Across the country, many municipal leaders, water utilities, and community-based organizations are working to advance water equity. Leaders in the CREWS Initiative exemplify how education, intentional engagement, building a community of learning and practice, equity-focused project delivery, partnership, and innovative financing can move this sector forward:
Education: The Green Infrastructure Exchange (GIX) provides a forum for GSI program managers to adopt best practices, innovate more quickly, and establish a template for GSI implementation. GSI is a relatively new and not yet well-accepted practice that requires significant changes to the ways communities implement infrastructure. Moreover, decision-making processes do not typically center the needs of vulnerable communities. To address these issues, GIX provides equity training for staff and members, as well as peer-learning groups, to work through members’ equity-related challenges. The group also created metrics to hold themselves accountable to operationalizing these efforts. The goal is to develop a practical playbook for any community to achieve fast, cost-effective, and equitable GSI delivery.
Intentional engagement: In partnership with the Atlanta Department of Watershed Management (DWM), Eco-Action (an Atlanta-based community organization) is engaged in collaborative decision-making to manage stormwater, flooding, and other watershed issues across several communities. Eco-Action worked with the DWM to develop “Stormwater Roadshows,” a series of open-house events that provide an opportunity for staff to learn from the community while sharing information about the utility and its programs. By building the relationship between the utility and the communities it serves, Eco-Action has helped provide a much-needed platform to co-create solutions to community concerns and target investments where the infrastructure is the most vulnerable.
Building an inclusive community of learning and practice: Diverse perspectives that are gathered from interacting and learning with various communities can result in a stronger, less fragmented sector. That is why, since 2017, CREWS has convened annual three-day gatherings of partners. These meetings enable grantees to share information and resources with water leaders across sectors, strengthen the capacity of CREWS grantees to use climate science and equity analysis tools in their work, and celebrate progress while acknowledging the work ahead. In addition to the meetings, CREWS hosts webinars, community service projects, in-person meet-ups at water-related events, and peer clinics on topics of interest.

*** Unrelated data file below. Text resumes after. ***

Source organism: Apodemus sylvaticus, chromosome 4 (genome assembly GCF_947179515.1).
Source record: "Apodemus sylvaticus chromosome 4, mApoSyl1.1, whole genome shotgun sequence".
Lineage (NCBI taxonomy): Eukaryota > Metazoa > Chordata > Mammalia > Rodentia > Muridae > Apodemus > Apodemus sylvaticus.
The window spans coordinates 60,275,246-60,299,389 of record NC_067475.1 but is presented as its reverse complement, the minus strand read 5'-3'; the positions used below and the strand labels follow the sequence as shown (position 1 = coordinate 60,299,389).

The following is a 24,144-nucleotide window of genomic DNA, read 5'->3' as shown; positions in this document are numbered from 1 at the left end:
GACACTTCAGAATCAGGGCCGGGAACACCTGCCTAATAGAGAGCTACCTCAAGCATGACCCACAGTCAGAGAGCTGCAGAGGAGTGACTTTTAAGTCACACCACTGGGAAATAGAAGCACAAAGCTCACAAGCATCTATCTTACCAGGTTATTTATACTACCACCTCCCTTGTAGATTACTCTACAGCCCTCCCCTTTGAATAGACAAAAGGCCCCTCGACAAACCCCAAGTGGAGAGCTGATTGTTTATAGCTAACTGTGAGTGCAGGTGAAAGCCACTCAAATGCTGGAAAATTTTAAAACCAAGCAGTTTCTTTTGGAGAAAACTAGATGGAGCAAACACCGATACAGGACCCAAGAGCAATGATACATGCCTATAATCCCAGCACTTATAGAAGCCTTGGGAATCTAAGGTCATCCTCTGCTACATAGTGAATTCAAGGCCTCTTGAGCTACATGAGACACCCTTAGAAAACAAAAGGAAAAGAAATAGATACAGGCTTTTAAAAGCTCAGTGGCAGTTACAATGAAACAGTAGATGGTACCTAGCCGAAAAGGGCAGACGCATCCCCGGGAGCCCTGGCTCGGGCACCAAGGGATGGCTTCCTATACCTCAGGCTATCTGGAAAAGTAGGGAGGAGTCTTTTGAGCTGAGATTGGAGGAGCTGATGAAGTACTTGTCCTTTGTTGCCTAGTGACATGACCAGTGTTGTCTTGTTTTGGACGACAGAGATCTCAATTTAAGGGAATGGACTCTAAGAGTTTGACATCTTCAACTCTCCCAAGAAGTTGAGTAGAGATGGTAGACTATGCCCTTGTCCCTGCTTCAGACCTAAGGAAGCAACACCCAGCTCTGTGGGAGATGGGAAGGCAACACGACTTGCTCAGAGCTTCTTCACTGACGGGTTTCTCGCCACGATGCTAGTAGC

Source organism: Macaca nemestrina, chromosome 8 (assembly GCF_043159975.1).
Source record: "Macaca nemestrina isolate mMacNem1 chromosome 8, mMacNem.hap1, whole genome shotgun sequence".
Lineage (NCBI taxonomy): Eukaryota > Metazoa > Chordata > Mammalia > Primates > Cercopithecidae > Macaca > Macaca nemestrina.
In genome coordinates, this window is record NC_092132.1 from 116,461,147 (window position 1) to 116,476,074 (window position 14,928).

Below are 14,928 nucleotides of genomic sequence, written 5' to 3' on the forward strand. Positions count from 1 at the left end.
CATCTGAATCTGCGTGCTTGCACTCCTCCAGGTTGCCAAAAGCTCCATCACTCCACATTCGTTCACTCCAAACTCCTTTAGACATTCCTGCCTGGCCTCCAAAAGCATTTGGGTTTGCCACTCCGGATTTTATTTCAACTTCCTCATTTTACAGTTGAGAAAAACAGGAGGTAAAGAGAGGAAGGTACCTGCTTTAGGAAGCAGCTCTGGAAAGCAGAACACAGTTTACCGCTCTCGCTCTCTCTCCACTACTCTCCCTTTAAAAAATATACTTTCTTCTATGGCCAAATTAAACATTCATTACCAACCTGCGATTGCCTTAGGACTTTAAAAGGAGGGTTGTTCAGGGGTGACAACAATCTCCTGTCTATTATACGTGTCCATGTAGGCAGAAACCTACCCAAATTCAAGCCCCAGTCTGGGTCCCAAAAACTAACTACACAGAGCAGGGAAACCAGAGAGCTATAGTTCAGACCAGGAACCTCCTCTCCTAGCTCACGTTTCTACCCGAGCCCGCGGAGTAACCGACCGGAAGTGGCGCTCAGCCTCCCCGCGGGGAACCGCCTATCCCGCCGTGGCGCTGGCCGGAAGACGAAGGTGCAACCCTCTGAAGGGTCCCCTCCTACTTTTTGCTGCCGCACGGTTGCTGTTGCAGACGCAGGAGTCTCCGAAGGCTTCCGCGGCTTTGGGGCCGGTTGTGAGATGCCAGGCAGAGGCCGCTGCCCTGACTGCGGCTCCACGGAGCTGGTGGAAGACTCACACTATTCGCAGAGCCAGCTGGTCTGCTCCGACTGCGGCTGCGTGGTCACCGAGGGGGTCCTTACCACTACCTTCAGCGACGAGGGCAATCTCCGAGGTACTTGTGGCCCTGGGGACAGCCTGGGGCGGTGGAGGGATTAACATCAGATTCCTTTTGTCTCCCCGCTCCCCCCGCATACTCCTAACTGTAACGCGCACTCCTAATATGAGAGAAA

Partnership: By forging new relationships, CREWS partners enhance collective impact at many scales. New Jersey’s Fair Share Housing Center (FSHC), which used its legal expertise to ensure equitable distribution of recovery funds after Hurricane Sandy, is now advising hurricane-impacted communities in Florida, Puerto Rico, and Texas. Working with other CREWS partners throughout the U.S., FSHC proposed critical long-term reforms, which have been adopted in federal regulatory policy. Another example: The U.S. Water Alliance hosted a nine-city “boot camp” focused on urban flooding and its impacts on vulnerable communities. The boot camp improved collaboration among stakeholders working to advance equitable climate resilience.
Equity-focused project delivery: True resilience requires thinking differently about the processes and people involved in designing and building water infrastructure. One pioneer in this area is Greenprint Partners (GPP), a for-profit, mission-driven project developer that helps guide cities to develop and finance GSI. Working in flood-prone, economically disadvantaged neighborhoods in St. Louis, Philadelphia, and San Francisco, GPP engages the community — residents, local businesses, nonprofits, and city officials — throughout the planning and implementation process. Participants in the GPP process are enthusiastic about building greater resilience, and they appreciate the greater community cohesion and trust that results when communities are directly involved — from beginning to end — in designing public green spaces.
2019 CREWS Annual Convening in Richmond, VA. Over 150 grantees and partners attended, including water utility directors, municipal leaders, community-based organizations, researchers, and other water leaders.